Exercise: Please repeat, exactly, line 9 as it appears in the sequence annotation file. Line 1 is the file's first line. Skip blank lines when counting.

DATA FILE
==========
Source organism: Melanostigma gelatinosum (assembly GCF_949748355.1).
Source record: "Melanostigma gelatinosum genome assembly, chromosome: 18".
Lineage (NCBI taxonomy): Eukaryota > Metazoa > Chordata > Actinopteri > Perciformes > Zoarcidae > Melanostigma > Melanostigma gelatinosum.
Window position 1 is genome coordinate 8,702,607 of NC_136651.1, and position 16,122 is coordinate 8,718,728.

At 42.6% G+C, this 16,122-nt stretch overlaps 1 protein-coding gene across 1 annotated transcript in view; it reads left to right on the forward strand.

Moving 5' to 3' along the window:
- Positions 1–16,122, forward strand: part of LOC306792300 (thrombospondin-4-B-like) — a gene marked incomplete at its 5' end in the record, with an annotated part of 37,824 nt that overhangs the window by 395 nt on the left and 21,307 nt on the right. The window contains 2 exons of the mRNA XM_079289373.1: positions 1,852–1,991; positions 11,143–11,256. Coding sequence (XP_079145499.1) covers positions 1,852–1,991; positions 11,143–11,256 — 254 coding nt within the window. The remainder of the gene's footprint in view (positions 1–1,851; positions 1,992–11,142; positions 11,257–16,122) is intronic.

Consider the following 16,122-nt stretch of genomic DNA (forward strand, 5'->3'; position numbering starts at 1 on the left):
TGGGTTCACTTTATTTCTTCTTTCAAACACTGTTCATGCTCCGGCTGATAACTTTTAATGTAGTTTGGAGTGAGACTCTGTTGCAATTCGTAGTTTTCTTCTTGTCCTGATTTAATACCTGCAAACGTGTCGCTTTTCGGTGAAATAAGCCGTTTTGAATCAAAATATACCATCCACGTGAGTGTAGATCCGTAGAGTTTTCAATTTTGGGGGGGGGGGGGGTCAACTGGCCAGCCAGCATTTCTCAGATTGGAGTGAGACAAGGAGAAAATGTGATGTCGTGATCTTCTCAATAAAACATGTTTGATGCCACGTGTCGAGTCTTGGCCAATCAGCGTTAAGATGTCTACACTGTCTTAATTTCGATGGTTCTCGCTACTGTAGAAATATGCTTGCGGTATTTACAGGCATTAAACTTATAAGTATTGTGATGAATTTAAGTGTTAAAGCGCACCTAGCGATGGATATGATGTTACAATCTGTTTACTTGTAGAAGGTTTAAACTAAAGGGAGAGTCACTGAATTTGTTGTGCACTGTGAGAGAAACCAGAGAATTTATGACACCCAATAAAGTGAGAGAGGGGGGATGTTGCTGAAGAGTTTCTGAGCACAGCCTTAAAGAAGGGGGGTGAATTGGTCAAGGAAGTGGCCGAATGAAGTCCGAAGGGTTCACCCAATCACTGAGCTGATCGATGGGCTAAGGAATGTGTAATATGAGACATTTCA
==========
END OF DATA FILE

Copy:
TGGGTTCACTTTATTTCTTCTTTCAAACACTGTTCATGCTCCGGCTGATAACTTTTAATGTAGTTTGGAGTGAGACTCTGTTGCAATTCGTAGTTTTCTTCTTGTCCTGATTTAATACCTGCAAACGTGTCGCTTTTCGGTGAAATAAGCCGTTTTGAATCAAAATATACCATCCACGTGAGTGTAGATCCGTAGAGTTTTCAATTTTGGGGGGGGGGGGGGTCAACTGGCCAGCCAGCATTTCTCAGATTGGAGTGAGACAAGGAGAAAATGTGATGTCGTGATCTTCTCAATAAAACATGTTTGATGCCACGTGTCGAGTCTTGGCCAATCAGCGTTAAGATGTCTACACTGTCTTAATTTCGATGGTTCTCGCTACTGTAGAAATATGCTTGCGGTATTTACAGGCATTAAACTTATAAGTATTGTGATGAATTTAAGTGTTAAAGCGCACCTAGCGATGGATATGATGTTACAATCTGTTTACTTGTAGAAGGTTTAAACTAAAGGGAGAGTCACTGAATTTGTTGTGCACTGTGAGAGAAACCAGAGAATTTATGACACCCAATAAAGTGAGAGAGGGGGGATGTTGCTGAAGAGTTTCTGAGCACAGCCTTAAAGAAGGGGGGTGAATTGGTCAAGGAAGTGGCCGAATGAAGTCCGAAGGGTTCACCCAATCACTGAGCTGATCGATGGGCTAAGGAATGTGTAATATGAGACATTTCA